Scott Abel’s Industry Benchmarking Survey
Scott Abel’s Technical Communication Industry Benchmarking Survey gathers information about tools, trends, technologies, and other details from hundreds of veteran technical communicators. Scott writes,
This article provides a high-level snapshot of the current state of the technical communication industry. It summarizes what we learned from survey data submitted online by 600+ professional communicators, more than half of whom are veteran technical writers, having worked in the field for 15 years or more. The respondents belong to teams of all sizes and configurations—40 percent work in a department with 10 or fewer co-workers, while 15 percent work on teams with 50 or more” (Survey Reveals Top Tools, Trends, and Technologies in Use in Technical Communication Teams).
We don’t know what percentage of respondents are STC versus WTD, or what percentage are involved in developer documentation versus other kinds of documentation. I think many of Scott’s respondents likely derive from the same audience as his website, The Content Wrangler, and conferences, such as Information Development World, which tends to focus on content strategy, enterprise content re-use, localization, chatbots, and more.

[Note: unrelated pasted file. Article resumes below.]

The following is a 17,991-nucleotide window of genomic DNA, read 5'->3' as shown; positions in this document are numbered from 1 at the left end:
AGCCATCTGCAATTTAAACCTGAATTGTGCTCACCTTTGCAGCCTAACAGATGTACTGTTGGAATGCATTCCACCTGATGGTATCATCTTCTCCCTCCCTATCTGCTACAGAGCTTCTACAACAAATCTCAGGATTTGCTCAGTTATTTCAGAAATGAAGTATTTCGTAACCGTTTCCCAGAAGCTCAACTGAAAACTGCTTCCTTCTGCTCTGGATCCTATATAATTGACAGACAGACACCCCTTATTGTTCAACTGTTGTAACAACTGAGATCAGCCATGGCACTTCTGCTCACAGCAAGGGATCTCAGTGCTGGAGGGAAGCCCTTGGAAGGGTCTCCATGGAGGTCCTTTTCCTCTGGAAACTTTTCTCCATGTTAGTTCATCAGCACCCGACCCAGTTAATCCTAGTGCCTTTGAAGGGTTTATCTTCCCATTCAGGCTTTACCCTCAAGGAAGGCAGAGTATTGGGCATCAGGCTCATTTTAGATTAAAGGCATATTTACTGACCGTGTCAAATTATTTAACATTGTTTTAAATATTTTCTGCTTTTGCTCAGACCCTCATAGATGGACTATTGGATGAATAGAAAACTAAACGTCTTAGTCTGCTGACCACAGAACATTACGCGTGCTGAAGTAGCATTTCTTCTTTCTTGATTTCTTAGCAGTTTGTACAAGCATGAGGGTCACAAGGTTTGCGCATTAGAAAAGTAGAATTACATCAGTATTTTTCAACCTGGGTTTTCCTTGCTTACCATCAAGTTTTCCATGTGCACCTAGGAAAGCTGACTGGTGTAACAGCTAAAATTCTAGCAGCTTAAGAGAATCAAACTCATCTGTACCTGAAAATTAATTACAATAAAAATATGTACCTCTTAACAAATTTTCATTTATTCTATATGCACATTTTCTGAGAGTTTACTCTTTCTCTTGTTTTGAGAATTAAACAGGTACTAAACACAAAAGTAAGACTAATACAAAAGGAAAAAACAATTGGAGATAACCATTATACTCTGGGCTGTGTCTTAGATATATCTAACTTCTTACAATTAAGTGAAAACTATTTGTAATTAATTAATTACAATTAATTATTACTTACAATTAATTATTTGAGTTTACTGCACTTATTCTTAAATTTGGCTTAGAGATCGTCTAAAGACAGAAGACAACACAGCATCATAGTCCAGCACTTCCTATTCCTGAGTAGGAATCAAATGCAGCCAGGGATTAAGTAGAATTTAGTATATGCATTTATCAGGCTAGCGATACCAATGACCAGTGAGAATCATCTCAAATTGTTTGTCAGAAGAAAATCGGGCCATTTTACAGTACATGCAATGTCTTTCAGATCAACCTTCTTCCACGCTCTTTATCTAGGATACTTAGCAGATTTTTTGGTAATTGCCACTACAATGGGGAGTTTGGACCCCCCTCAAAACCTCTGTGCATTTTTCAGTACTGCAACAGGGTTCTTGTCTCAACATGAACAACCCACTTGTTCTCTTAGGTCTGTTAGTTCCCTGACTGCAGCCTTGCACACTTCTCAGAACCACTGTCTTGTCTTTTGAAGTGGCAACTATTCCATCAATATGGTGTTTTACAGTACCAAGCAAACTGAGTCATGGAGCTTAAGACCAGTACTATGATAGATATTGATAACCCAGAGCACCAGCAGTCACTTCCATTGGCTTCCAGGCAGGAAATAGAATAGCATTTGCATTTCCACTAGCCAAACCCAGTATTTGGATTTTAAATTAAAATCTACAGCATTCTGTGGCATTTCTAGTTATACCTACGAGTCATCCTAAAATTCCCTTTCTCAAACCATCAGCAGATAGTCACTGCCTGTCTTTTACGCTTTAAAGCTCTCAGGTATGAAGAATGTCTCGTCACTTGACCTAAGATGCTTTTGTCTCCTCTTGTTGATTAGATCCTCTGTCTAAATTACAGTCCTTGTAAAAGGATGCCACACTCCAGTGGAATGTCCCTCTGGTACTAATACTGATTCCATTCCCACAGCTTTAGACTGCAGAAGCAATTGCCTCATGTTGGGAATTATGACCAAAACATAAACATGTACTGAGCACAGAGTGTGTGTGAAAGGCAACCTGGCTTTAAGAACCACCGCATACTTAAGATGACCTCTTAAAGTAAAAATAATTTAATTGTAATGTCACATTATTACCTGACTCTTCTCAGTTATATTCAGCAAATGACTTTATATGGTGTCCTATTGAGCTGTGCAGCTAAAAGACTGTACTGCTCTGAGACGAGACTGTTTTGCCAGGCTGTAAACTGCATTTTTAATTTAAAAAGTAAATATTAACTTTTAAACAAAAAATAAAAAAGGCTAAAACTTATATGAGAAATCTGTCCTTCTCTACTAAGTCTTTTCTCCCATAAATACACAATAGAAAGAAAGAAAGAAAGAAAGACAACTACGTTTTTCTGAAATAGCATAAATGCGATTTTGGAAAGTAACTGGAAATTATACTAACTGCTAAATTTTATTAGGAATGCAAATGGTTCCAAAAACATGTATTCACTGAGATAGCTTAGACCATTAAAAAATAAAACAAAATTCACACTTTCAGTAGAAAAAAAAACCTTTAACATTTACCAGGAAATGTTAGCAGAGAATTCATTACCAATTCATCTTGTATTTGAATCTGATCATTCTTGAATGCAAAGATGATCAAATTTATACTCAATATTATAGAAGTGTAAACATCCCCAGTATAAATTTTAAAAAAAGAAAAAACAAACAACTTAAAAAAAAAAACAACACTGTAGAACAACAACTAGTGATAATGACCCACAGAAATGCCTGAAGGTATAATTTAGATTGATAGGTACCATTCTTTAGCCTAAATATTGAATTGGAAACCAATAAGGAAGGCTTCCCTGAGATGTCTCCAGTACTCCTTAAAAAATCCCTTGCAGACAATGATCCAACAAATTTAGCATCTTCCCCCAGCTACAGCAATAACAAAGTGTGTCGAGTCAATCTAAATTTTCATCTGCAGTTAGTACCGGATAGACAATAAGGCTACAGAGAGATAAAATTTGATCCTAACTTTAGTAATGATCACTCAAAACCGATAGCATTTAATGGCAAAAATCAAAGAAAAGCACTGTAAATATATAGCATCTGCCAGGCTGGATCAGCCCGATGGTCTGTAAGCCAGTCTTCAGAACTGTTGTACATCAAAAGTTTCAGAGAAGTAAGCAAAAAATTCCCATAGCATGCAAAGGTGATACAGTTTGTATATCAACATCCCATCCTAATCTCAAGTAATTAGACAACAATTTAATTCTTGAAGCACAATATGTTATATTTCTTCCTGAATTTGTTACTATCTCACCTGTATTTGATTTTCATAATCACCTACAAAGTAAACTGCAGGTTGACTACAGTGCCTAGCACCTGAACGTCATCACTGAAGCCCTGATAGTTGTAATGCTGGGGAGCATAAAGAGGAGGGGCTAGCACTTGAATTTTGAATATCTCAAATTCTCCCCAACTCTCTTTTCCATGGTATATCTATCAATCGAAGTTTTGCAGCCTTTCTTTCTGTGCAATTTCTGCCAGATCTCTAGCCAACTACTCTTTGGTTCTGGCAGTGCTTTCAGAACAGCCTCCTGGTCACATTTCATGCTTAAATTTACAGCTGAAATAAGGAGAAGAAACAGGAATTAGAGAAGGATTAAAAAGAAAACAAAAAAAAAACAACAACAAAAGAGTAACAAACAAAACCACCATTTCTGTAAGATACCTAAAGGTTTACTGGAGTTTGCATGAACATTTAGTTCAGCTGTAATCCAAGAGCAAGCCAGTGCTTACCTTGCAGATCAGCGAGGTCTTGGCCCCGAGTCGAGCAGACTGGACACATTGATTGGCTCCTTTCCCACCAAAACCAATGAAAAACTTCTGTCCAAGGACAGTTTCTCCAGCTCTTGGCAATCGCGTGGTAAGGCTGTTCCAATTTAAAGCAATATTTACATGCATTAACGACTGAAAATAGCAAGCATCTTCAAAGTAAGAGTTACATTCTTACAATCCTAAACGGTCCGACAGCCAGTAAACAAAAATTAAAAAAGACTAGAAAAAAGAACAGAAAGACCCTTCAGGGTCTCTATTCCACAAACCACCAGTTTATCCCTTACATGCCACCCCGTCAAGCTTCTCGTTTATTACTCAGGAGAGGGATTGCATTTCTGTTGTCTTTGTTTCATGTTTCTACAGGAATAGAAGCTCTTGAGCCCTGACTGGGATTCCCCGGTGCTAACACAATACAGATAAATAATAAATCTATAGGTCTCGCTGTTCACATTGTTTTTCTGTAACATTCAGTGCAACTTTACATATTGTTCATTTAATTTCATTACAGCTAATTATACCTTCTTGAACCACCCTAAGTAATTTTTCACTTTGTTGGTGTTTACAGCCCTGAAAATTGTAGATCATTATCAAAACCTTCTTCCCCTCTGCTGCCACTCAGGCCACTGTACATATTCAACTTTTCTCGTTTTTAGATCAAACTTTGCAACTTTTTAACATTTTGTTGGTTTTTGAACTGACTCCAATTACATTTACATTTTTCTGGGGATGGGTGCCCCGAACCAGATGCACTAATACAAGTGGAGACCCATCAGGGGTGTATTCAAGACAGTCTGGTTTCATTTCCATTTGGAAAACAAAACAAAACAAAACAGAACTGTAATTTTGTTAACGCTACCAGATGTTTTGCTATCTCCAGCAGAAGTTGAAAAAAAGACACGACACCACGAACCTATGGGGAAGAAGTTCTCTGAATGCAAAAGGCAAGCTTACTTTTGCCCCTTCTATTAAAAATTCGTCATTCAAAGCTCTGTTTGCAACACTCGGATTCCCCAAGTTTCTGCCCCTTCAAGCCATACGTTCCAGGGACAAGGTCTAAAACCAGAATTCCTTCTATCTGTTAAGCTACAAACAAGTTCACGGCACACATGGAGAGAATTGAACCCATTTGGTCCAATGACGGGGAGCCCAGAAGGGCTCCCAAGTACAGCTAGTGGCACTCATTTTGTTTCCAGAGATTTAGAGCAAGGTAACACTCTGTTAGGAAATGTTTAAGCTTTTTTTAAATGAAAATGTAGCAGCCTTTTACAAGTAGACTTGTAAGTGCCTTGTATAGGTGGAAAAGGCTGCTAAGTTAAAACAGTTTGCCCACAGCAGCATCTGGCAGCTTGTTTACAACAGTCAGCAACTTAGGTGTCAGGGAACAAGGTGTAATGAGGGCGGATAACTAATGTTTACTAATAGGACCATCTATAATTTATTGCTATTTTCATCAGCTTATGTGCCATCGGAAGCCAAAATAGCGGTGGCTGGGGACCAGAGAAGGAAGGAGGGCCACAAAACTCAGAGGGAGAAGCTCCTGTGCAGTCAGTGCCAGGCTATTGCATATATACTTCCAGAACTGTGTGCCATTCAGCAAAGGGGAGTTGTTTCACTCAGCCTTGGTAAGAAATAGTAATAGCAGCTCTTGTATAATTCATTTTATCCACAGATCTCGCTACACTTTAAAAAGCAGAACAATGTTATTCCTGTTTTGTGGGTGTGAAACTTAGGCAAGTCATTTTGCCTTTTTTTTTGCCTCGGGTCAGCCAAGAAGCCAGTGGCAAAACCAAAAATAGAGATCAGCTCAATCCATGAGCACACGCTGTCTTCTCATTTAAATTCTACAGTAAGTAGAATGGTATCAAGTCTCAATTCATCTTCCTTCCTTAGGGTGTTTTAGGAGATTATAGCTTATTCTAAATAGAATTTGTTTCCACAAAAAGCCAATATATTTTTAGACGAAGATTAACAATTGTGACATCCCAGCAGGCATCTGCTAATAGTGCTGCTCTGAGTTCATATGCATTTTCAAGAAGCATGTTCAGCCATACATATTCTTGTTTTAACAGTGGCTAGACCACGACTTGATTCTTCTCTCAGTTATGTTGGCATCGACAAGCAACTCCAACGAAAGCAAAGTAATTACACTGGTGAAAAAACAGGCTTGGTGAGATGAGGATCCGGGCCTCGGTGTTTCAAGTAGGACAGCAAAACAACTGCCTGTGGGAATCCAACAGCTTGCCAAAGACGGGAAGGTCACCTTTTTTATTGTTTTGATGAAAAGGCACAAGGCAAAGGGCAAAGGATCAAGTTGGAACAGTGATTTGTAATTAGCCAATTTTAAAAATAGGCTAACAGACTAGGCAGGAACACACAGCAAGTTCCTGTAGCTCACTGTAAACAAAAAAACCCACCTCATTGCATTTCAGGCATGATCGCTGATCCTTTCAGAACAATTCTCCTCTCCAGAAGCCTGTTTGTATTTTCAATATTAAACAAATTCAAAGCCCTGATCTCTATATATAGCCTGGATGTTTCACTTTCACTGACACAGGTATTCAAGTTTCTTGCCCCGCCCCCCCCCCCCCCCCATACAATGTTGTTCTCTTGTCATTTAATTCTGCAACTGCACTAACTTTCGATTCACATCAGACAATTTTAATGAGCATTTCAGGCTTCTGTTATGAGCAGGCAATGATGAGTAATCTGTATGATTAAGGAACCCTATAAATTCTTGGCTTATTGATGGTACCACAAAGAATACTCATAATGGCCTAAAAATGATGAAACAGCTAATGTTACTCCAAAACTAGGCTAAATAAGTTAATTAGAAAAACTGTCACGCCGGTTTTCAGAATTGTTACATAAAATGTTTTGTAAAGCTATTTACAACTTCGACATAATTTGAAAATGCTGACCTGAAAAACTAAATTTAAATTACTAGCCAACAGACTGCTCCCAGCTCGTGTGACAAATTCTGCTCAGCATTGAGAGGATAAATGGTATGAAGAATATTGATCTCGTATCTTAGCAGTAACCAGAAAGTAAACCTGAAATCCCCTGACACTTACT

Relevant to my interests, the survey does mention APIs:
Fifty-eight percent of technical communication teams surveyed say they currently document APIs; 10 percent plan to in the future. The biggest challenges facing groups that document APIs include difficulties using software tools not optimized for ease-of-use or writing efficiency, and lack of experience.
And the survey finds that API documentation is a skill set in high demand:
Documenting application programming interfaces (APIs) is one of the most in-demand skill sets (40 percent) …
What’s missing: a survey focused on trends in developer docs